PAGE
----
Flute playing requires the ability to breathe deeply, and breathing deeply requires a relaxed, engageable, working diaphragm, never mind that vibrato is impossible when the thing (the diaphragm) that runs the bellows (lungs) is in lock-down. Vibrato comes from control of that sheaf of muscles, and, when it’s seized up, well, it just doesn’t work. At all. So, getting over Red Light Fright is one of my major hurdles.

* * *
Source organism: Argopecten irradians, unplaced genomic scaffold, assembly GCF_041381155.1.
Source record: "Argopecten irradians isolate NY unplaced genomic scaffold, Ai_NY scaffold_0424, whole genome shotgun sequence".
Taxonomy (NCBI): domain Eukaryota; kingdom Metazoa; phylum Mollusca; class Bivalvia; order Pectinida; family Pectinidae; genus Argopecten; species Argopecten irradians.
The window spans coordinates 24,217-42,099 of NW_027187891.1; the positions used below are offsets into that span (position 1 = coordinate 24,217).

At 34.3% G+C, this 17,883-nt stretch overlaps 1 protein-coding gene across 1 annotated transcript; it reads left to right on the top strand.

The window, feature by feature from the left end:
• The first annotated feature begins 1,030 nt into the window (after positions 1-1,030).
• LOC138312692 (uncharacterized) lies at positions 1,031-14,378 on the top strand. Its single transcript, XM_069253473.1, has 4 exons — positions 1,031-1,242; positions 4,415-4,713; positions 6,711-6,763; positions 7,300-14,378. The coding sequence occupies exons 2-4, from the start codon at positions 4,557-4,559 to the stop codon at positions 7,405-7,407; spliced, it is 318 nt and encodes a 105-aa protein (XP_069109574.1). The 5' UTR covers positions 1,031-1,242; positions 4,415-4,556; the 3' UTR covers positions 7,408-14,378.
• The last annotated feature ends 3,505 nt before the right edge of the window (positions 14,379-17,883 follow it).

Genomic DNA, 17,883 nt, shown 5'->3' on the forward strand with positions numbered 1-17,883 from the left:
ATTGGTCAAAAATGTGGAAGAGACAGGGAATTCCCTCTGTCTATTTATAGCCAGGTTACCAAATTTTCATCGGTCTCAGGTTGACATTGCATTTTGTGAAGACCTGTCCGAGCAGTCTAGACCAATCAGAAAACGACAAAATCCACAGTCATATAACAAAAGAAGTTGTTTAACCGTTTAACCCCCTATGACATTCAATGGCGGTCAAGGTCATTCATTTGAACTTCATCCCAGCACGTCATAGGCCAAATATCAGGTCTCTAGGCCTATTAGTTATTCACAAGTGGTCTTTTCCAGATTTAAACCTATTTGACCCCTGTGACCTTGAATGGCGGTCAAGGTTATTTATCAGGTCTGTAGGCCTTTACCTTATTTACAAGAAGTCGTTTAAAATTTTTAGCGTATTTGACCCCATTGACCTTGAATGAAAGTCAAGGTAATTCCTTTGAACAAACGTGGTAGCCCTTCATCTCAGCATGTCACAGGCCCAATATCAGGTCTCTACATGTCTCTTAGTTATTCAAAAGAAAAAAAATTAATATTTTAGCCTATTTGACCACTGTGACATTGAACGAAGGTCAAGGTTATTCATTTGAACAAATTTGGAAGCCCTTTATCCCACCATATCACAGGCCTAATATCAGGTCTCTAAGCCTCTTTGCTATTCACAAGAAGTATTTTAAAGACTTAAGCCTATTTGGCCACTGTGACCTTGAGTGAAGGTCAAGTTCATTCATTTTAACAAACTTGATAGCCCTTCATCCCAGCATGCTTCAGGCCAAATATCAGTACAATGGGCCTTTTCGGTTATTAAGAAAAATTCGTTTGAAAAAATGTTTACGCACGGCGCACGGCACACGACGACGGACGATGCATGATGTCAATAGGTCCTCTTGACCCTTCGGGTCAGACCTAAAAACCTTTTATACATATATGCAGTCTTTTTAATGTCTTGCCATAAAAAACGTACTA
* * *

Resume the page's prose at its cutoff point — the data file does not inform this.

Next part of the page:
Red Light Fright is a lot like stage fright, in some ways, and I used to have really bad stage fright — so bad, in fact, that I’d pass out cold, toppling face down. The first time it happened, during a music jury, I damaged flute and my face, both. Henceforth, at music juries, they always had somebody standing next to me to catch my flute and me as I toppled stiffly, felled-tree-like, face-first toward the floor. (For those unfamiliar, ‘juries’ are when you perform, standing before your teachers and other conservatory staff whose job it is to judge you, your performance, and your progress since the last jury. For me, they happened every six weeks throughout the year.)